U.S. Unemployment Rises, Confidence Sinks

The poor economy is running around in circles in an economic abyss. Unemployment rose to 8.3% and total unemployed is back up to 15% according to the Bureau of Labor Statistics. The reason it rose despite the increase in jobs is the small-business household survey dropped 195,000.

The U.S. added a paltry 163,000 jobs but it’s up from 80,000 last month. Information about the types of jobs added are not available yet.

The work force participation rate dipped to 63.7, meaning 150,000 people left the work force.

Manufacturing declined by .5% for the second straight month and every state is affected.

According to the Business JournalsAlaska fared the best, losing just 200 manufacturing jobs in five years. North Dakota (down 1,200) and Wyoming (down 1,400) were the only other states with declines smaller than 2,000.

But most states weren’t nearly as fortunate. Fourteen lost more than 50,000 manufacturing jobs apiece between 2007 and the current year, with California (down 217,300), Ohio (down 117,800), North Carolina (down 102,200) and Michigan (down 101,000) slipping into six digits.

The recession was clearly the driving force behind most of these declines, though other factors were also at work.

Milken Institute report, for example, warned back in 2009 that California had beenhemorrhaging high-tech manufacturing jobs at an even higher rate than in traditional manufacturing industries” since the beginning of the decade. It blamed comparatively high tax rates and California’s “reputation for an unfriendly business climate” for the decline.

According to the latest data from Gallup, Americans’ confidence in the economy fell to an index reading of -29 last week, equal to the January level and well below the -16 reading in late May. And while the confidence reading is headed in the wrong direction, it remains well above the -52 readings of September and October of 2011

Read more: Confidence in U.S.Economy Declines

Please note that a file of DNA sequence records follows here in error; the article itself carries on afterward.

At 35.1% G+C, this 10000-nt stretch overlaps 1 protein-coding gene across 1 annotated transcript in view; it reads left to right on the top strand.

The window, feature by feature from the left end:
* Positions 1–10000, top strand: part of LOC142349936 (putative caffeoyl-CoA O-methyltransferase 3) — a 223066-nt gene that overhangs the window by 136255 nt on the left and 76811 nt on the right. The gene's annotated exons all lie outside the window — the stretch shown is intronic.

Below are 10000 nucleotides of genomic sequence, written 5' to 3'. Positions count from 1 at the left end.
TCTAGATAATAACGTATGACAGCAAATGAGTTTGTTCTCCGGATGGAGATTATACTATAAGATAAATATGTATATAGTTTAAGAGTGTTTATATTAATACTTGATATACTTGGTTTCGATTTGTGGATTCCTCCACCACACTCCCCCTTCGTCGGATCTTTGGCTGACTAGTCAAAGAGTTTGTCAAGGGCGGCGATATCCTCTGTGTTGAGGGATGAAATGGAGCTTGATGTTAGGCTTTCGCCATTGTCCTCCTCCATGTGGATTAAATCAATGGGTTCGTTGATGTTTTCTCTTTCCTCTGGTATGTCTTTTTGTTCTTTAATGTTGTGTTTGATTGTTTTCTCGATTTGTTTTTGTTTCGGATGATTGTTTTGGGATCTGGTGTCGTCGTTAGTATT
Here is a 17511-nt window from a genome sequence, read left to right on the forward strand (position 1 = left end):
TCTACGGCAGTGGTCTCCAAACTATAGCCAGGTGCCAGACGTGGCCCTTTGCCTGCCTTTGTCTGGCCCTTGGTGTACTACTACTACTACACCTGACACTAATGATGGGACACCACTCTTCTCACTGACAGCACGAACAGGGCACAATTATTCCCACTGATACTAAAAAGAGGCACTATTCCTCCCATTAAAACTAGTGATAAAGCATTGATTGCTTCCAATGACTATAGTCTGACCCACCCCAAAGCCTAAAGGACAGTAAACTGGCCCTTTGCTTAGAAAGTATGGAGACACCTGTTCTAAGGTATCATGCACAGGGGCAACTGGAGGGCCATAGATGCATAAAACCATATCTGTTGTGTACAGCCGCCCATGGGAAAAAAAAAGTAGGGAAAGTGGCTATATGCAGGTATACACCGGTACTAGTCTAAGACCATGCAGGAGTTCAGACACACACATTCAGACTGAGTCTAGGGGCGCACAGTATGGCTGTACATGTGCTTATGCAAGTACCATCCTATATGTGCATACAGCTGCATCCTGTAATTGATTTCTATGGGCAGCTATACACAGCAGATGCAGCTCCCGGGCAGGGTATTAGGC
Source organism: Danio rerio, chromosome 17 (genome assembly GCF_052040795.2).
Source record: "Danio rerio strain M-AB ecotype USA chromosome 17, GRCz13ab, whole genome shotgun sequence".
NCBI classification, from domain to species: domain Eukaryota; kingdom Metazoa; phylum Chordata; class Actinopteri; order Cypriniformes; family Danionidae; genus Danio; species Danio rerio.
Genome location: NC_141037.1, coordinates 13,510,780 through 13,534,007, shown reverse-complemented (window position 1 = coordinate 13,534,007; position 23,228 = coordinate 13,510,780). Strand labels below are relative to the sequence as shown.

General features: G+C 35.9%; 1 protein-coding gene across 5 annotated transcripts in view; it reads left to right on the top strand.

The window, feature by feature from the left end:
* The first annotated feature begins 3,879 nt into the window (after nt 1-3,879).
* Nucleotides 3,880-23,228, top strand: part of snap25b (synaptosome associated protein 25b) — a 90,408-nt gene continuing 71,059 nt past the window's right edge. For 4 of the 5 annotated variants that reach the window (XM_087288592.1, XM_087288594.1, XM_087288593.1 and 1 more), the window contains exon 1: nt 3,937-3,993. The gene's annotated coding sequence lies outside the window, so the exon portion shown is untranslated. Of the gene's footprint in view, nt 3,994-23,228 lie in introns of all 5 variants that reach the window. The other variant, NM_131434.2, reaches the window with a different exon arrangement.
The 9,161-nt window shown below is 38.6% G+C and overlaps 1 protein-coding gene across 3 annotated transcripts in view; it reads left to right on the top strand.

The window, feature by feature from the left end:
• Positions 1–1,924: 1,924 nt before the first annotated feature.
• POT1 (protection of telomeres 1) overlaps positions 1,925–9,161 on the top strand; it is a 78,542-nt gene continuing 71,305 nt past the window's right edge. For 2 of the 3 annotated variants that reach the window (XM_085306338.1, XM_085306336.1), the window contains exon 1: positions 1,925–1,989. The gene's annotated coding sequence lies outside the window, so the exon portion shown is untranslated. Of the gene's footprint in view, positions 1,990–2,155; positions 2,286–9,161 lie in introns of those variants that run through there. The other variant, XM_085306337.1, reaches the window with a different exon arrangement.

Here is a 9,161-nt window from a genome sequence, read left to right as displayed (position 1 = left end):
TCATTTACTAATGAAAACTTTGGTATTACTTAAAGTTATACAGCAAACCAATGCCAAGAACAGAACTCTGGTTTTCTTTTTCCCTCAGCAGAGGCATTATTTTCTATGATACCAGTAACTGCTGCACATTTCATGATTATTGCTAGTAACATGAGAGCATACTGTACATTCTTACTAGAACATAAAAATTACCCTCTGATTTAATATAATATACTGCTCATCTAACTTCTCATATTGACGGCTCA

Table A-15. Alternative measures of labor underutilization

HOUSEHOLD DATA

Table A-15. Alternative measures of labor underutilization

[Percent]
Measure Not seasonally adjusted Seasonally adjusted
July

2011

June

2012

July

2012

July

2011

Mar.

2012

Apr.

2012

May

2012

June

2012

July

2012

U-1 Persons unemployed 15 weeks or longer, as a percent of the civilian labor force 5.2 4.5 4.3 5.3 4.6 4.5 4.6 4.6 4.5
U-2 Job losers and persons who completed temporary jobs, as a percent of the civilian labor force 5.2 4.4 4.6 5.3 4.5 4.4 4.5 4.6 4.6
U-3 Total unemployed, as a percent of the civilian labor force (official unemployment rate) 9.3 8.4 8.6 9.1 8.2 8.1 8.2 8.2 8.3
U-4 Total unemployed plus discouraged workers, as a percent of the civilian labor force plus discouraged workers 10.0 8.9 9.1 9.7 8.7 8.7 8.7 8.7 8.8
U-5 Total unemployed, plus discouraged workers, plus all other persons marginally attached to the labor force, as a percent of the civilian labor force plus all persons marginally attached to the labor force 10.9 9.9 10.0 10.7 9.6 9.5 9.6 9.7 9.7
U-6 Total unemployed, plus all persons marginally attached to the labor force, plus total employed part time for economic reasons, as a percent of the civilian labor force plus all persons marginally attached to the labor force 16.3 15.1 15.2 16.1 14.5 14.5 14.8 14.9 15.0

 

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